Chinese New Year, or Spring Festival, parades may be hard to come by. But, if you aren’t able to travel to China to see one for yourself, maybe you can entice your family to travel to either San Francisco or New York City to join the celebration in the States.
Legend of Nian
Like many New Year’s celebrations, the Chinese New Year is marked by fireworks and noise-making. But, just where does this tradition come from?
According to legend, a fierce, predatory monster named, Nian, would come to villages to devour livestock and people alike on New Year’s Eve. Terrified, the villagers fled with their young and old to the mountains. As legend goes, the people fought Nian for many years and learned that they could ward him off with loud noises, like gongs and drums, fire, and the color red. These traditions live on today in the lively parades and thunderous fireworks displays that mark the arrival of Chinese New Year.
The San Francisco Chinese New Year Parade
Named on of the world’s top ten parades by the International Festivals and Events Association, the San Francisco Chinese New Year parade is the largest event of its kind in North America and the oldest celebration of its kind in the United States. It originated in during the Gold Rush in the 1860’s and now includes two major fairs, the Chinese New Year Flower Fair and the Chinatown Community Street Fair.
San Francisco Chinese New Year parade
More than 100 floats will participate in the 2 ½ hour parade and will feature elaborate costumes, dazzling fireworks, and ferocious lions. Aside from Miss Chinatown USA, stilt walkers, martial arts groups, school marching bands and lion dancers, the highlight of the annual San Francisco Chinese New Year Parade is the infamous Golden Dragon. The Golden Dragon is over 200 feet long and requires 100 men and women to carry it. The Golden Dragon was made by the Foshan dragon masters in China who are responsible for all of the costumes made for the Cantonese Opera. The Golden Dragon features a six foot long head festooned with rainbow colored pompoms, a dazzling array of lights from head to tail, and white rabbit fur. It always heralds the grand finale of the parade is accompanied by 600,000 firecrackers!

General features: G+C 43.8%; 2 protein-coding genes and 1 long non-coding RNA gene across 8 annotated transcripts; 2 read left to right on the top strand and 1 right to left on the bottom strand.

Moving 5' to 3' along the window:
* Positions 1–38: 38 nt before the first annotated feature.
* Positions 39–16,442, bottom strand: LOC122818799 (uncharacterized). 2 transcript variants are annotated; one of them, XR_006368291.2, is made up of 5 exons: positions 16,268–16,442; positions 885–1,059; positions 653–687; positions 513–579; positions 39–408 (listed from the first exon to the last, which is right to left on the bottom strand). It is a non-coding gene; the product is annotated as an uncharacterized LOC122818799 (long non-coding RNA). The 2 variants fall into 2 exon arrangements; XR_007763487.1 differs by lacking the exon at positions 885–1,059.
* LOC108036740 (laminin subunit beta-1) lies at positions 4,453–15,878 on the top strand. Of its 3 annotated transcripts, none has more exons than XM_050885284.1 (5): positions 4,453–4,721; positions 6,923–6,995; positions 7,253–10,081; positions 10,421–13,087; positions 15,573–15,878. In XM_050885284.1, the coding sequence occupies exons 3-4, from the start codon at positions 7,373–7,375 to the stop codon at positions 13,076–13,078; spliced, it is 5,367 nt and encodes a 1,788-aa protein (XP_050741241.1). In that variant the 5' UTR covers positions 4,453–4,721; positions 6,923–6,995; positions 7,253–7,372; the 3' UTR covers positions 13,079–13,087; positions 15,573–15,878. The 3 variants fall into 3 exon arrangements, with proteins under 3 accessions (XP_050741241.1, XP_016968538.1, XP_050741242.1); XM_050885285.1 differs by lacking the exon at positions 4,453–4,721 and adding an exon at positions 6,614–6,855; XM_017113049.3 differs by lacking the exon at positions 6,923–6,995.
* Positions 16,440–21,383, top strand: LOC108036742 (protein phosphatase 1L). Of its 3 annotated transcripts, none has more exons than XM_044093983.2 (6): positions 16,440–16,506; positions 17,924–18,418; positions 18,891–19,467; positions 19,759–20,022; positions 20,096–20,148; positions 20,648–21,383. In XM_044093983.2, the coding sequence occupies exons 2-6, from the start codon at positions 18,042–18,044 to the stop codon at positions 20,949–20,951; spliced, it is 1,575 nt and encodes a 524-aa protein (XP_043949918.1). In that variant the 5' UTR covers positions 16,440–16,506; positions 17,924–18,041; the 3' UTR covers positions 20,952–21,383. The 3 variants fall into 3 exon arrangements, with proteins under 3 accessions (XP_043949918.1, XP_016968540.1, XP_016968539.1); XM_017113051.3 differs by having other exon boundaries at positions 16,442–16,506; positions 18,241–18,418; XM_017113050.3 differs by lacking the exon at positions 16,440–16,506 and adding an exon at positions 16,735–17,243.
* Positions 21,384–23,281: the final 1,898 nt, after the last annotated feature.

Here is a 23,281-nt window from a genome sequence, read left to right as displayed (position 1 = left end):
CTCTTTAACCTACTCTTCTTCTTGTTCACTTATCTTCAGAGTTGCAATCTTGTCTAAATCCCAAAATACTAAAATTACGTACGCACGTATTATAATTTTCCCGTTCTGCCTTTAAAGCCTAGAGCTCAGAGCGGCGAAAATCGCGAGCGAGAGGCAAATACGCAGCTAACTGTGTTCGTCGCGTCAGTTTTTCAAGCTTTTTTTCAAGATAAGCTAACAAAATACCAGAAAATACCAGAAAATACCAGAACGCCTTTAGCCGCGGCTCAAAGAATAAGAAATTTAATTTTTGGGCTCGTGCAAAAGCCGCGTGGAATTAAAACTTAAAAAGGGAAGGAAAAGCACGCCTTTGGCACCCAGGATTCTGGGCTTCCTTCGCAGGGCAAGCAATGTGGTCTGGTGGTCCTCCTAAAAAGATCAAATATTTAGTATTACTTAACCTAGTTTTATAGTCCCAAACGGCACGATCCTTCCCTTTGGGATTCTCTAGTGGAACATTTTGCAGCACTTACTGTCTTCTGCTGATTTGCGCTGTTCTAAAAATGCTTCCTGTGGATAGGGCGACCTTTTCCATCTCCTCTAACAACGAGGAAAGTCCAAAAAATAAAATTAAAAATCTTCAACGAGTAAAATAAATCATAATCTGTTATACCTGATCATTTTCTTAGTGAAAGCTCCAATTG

New York’s Chinatown Lunar New Year Parade and Firecracker Cultural Festival
Now in its 11th year, New York’s Chinatown Lunar New Year Parade and Firecracker Festival is set to start off with a bang, literally! The festival will commence with 600,000 colorful firecrackers, carrying on the traditional practice thought to scare away evil spirits. Following opening ceremonies, lion and dragon dance troupes will traverse Chinatown and will arrive at a massive New Year Festival in the heart of Chinatown, featuring cultural performances by both traditional and contemporary Asian and Asian-American singers and dancers. Although not as established as the San Francisco Chinese New Year Parade, nearly one half million people attended last year’s festivities. Maybe you’ll be among them!
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